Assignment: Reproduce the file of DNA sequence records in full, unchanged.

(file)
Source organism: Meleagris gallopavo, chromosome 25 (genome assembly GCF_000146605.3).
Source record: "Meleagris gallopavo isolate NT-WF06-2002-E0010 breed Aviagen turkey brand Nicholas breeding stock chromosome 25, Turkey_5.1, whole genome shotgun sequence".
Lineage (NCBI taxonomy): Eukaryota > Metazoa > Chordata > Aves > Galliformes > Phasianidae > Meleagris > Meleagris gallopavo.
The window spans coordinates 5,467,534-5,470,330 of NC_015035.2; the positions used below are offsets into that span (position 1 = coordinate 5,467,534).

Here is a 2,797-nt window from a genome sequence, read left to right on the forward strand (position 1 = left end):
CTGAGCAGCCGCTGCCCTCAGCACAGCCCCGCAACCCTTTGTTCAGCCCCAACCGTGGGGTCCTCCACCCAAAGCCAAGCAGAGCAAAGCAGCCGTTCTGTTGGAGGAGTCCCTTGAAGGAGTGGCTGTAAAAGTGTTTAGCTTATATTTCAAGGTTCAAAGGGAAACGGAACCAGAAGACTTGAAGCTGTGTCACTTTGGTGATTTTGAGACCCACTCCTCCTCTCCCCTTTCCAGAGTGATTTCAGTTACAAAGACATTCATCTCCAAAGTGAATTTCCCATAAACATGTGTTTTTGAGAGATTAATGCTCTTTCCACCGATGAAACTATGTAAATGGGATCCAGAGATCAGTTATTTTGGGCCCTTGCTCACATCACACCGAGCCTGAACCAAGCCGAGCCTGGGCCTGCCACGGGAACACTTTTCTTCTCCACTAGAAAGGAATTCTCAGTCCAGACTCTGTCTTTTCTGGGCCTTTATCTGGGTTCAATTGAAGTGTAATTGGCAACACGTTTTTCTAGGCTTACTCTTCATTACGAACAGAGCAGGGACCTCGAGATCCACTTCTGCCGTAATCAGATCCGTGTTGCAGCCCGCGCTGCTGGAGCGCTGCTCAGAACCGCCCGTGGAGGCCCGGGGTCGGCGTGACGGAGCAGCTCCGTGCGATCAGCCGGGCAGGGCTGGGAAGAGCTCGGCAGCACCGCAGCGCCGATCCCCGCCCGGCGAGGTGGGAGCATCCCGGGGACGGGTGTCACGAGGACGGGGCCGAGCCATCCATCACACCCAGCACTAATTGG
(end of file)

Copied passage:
Source organism: Meleagris gallopavo, chromosome 25 (genome assembly GCF_000146605.3).
Source record: "Meleagris gallopavo isolate NT-WF06-2002-E0010 breed Aviagen turkey brand Nicholas breeding stock chromosome 25, Turkey_5.1, whole genome shotgun sequence".
Lineage (NCBI taxonomy): Eukaryota > Metazoa > Chordata > Aves > Galliformes > Phasianidae > Meleagris > Meleagris gallopavo.
The window spans coordinates 5,467,534-5,470,330 of NC_015035.2; the positions used below are offsets into that span (position 1 = coordinate 5,467,534).

Here is a 2,797-nt window from a genome sequence, read left to right on the forward strand (position 1 = left end):
CTGAGCAGCCGCTGCCCTCAGCACAGCCCCGCAACCCTTTGTTCAGCCCCAACCGTGGGGTCCTCCACCCAAAGCCAAGCAGAGCAAAGCAGCCGTTCTGTTGGAGGAGTCCCTTGAAGGAGTGGCTGTAAAAGTGTTTAGCTTATATTTCAAGGTTCAAAGGGAAACGGAACCAGAAGACTTGAAGCTGTGTCACTTTGGTGATTTTGAGACCCACTCCTCCTCTCCCCTTTCCAGAGTGATTTCAGTTACAAAGACATTCATCTCCAAAGTGAATTTCCCATAAACATGTGTTTTTGAGAGATTAATGCTCTTTCCACCGATGAAACTATGTAAATGGGATCCAGAGATCAGTTATTTTGGGCCCTTGCTCACATCACACCGAGCCTGAACCAAGCCGAGCCTGGGCCTGCCACGGGAACACTTTTCTTCTCCACTAGAAAGGAATTCTCAGTCCAGACTCTGTCTTTTCTGGGCCTTTATCTGGGTTCAATTGAAGTGTAATTGGCAACACGTTTTTCTAGGCTTACTCTTCATTACGAACAGAGCAGGGACCTCGAGATCCACTTCTGCCGTAATCAGATCCGTGTTGCAGCCCGCGCTGCTGGAGCGCTGCTCAGAACCGCCCGTGGAGGCCCGGGGTCGGCGTGACGGAGCAGCTCCGTGCGATCAGCCGGGCAGGGCTGGGAAGAGCTCGGCAGCACCGCAGCGCCGATCCCCGCCCGGCGAGGTGGGAGCATCCCGGGGACGGGTGTCACGAGGACGGGGCCGAGCCATCCATCACACCCAGCACTAATTGG